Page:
Wooster Sport Card Show is in its 30th year

Wooster Sport Card Show is in its 30th year
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The Wooster Sport Card Show, one of the longest running collector shows in the area, is in its 30th year of showing the best, oldest and latest to area sport card collectors. The show is headed up by Bob Platt, former teacher and member of the Wooster High Booster Club, which benefits from the show as well.

                        

Wooster High School will be a center of activity on Saturday, Dec. 15 as three separate events will fill the building with food, collector trading and music.

One of the longest running collector shows in the area, the Wooster Sport Card Show is in its 30th year of showing the best, oldest and latest to area sport card collectors. The show is headed up by Bob Platt, former teacher and member of the Wooster High Booster Club, which benefits from the show as well.

“In the late 1980s,” Platt said, “the card companies produced a glut — way too many cards — and I found myself with plenty of extras. I started the card show as a way to sell off some of my collection and raise money for the booster club that year.”

Over those 30 years Platt has seen the sport card collecting hobby undergo many changes, which he feels coincide with changes in the country itself. “The show was really well attended, and the hobby was doing well through the 1990s,” he said. “About that time came the ability to buy online with wider access to cards. That was a big change.”

Platt also credits the events of Sept. 11, 2001, with an overall change in the mood of the country, leading to a change in attitudes and priorities. “I think after 9/11 people kind of reshuffled their priorities. Hobbies and pastimes fell off in general as people focused on what was really important in their lives,” he said.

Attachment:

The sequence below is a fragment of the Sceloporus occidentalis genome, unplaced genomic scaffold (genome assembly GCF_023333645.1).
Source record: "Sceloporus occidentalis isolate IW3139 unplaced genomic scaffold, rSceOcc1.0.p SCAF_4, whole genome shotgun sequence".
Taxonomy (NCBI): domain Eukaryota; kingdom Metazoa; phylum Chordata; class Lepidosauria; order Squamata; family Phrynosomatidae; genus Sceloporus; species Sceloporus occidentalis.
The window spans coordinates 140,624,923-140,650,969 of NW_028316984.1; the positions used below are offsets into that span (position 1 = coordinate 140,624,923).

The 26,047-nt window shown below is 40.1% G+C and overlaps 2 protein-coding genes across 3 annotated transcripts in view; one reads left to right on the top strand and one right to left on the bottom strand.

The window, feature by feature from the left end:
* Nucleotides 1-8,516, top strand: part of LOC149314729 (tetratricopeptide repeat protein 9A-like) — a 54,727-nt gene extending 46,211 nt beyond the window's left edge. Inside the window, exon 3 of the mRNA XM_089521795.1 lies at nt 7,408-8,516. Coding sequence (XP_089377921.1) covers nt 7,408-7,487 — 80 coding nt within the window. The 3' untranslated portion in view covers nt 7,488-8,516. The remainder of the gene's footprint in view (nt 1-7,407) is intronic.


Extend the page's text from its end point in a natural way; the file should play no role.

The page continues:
Platt said other changes also had an impact. “Then sports itself changed in many ways," he said. "Everything a player does, good and bad, is so completely documented and followed. People expect their sports heroes to be absolute model citizens when kids are looking up to them, and sometimes they fall short. A single scandal can cause the value of a player’s cards to plummet to nothing overnight. And players aren’t loyal to a single team as much as they used to be. In the '60s and '70s you knew from year to year who would be playing for the Cleveland Indians, for example. Now players shift from team to team and follow the money.”

Platt said the price of attending sporting events and the ability to build an in-person loyal fan base also affect sport card collecting. “It’s not cheap to go to games, and you can’t really afford to attend a whole season anymore. That makes a difference,” he said. “Then again players are in the spotlight on television and online now, so they tend to be even more familiar, even after they retire. A player who makes it into the Hall of Fame for their sport will usually have a corresponding rise in value for their sport cards. Otherwise, values level out at retirement.”

Platt said cards still come in packs or in full sets, but manufacturers have had to find creative ways to keep buyers interested.

“They added special, random insert cards in some of the packs, and those became known as ‘chase cards’ because you end up chasing after them. They’re scarcer, so they tend to be more valuable. Then came cards which were randomly inserted carrying a player’s autograph or jersey swatches, where they put in a tiny piece of fabric from a player’s jersey in a random pack of cards,” Platt said.

Platt said proceeds from table rentals will benefit the booster club. The sport card show is the same day as the music booster’s pancake breakfast and Tuba Christmas, which starts at noon. “It all helps bring people out, and that’s important for a sport card show,” Platt said.

Wooster High School is at 515 Oldman Road. The sport card show is from 9 a.m. to 4 p.m. with free admission.


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